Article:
Free home assessments can provide many benefits in your search for the right solar energy system. Most of the time however, they just open the door to pushy salesmen who only want the sale.
Instead, contact companies directly and have them provide assessments over the phone or through email. With access to Google earth, it makes home assessments fairly easy.
Do be aware that this type of assessment doesn’t offer the most accurate estimate of cost, but should give you a decent estimate to narrow down your search for a solar energy company. When you’re ready to be more committed, be sure to have the company come to your home and provide a more accurate bid.
Point Zero Energy offers free, no obligation quotes and assessments via both phone and email.
Don’t Ignore Energy Efficient Solutions
A solar energy company who is genuinely committed to helping you will look for ways to provide for your wants and needs.
This includes offering ways to save money on your energy bill so you can decrease the cost of acquiring a system, as well as see a return on your investment sooner.
A home energy audit can help you identify how much energy your home consumes and therefore, what measures you can take to make your home more energy efficient.
For example, if you still use inefficient lighting, an ethical company will point out that upgrading your appliances, or spending a hundred dollars on switching to compact fluorescent or LED’s could save you thousands of dollars on the extra solar panels needed to cover the energy inefficiencies.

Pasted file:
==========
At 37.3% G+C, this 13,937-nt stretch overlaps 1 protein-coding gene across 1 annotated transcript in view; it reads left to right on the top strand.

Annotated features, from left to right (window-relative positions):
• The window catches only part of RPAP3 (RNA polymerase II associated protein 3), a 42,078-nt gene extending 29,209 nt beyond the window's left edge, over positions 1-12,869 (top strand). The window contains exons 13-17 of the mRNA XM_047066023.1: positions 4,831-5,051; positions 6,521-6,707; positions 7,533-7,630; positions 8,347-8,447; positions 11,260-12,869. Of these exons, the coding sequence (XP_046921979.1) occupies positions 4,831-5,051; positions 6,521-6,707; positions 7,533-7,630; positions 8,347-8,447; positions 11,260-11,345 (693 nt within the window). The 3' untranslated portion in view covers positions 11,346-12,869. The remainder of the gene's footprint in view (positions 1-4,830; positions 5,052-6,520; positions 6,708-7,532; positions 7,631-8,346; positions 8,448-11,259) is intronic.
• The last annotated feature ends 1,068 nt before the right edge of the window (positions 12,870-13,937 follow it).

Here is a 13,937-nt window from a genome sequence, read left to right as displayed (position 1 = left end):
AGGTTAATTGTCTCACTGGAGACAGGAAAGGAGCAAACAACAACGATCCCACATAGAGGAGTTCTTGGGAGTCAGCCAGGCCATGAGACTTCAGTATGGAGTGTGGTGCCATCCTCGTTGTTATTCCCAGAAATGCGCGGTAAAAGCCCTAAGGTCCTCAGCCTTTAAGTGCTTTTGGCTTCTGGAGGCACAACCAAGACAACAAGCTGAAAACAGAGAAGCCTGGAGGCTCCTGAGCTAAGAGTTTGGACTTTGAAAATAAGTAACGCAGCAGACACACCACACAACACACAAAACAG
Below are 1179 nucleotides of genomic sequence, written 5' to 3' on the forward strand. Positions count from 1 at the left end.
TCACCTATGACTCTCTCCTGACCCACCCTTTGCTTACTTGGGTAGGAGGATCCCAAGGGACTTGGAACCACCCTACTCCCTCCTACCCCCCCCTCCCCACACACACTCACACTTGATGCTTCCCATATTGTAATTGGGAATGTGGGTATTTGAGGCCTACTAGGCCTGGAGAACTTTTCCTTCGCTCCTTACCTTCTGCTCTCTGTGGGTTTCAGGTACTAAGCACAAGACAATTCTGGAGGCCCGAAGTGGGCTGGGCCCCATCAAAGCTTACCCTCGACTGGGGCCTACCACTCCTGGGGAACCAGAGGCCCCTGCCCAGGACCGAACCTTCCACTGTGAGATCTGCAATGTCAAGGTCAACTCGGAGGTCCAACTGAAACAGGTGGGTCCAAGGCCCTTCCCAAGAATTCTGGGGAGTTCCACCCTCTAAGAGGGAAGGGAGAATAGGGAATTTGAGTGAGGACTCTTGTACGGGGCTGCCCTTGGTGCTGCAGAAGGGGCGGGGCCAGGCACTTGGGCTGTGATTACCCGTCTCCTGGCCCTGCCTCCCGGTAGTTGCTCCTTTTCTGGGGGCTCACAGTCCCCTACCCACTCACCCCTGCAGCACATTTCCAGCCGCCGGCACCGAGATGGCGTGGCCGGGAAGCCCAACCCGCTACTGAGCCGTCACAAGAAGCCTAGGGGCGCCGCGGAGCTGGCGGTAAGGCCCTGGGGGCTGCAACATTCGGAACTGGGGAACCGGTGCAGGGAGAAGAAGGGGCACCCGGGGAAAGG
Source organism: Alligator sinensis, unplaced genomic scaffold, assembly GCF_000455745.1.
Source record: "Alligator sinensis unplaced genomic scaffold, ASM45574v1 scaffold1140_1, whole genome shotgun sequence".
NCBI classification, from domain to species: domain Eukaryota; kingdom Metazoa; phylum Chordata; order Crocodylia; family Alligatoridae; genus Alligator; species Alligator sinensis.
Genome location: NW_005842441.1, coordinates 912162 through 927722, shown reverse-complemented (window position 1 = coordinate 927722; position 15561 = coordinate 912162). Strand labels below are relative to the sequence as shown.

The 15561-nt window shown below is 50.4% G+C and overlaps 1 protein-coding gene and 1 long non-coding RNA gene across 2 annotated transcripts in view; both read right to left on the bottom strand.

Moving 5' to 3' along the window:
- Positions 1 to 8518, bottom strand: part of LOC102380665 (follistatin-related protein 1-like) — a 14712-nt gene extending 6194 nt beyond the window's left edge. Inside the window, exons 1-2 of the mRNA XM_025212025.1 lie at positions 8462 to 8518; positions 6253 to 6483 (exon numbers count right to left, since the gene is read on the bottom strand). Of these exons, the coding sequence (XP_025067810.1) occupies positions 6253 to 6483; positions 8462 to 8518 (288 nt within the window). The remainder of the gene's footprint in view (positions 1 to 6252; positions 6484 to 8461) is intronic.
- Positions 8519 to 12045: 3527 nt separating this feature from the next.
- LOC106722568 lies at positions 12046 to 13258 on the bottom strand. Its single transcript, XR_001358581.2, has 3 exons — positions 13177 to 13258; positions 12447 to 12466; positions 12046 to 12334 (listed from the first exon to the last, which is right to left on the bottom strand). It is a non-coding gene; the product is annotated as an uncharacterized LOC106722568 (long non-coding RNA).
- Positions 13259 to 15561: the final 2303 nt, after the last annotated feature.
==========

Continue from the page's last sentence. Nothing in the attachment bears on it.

On the other hand, an unethical company will see this as a good opportunity for the sale of a larger system.
Beware of Package Deals
Package deals are a great way to save cash, but not all packages are created equal. For example, a company might use top quality solar panels, but skimp on the quality of the other components in the hopes that the panel name will dazzle you and you’ll ignore the rest.
Packages that are touted as “compatible” does not necessarily mean optimal. Mixing good quality panels with poor quality inverters or wiring, or vice-versa, will have an effect on a system’s performance and possibly, safety.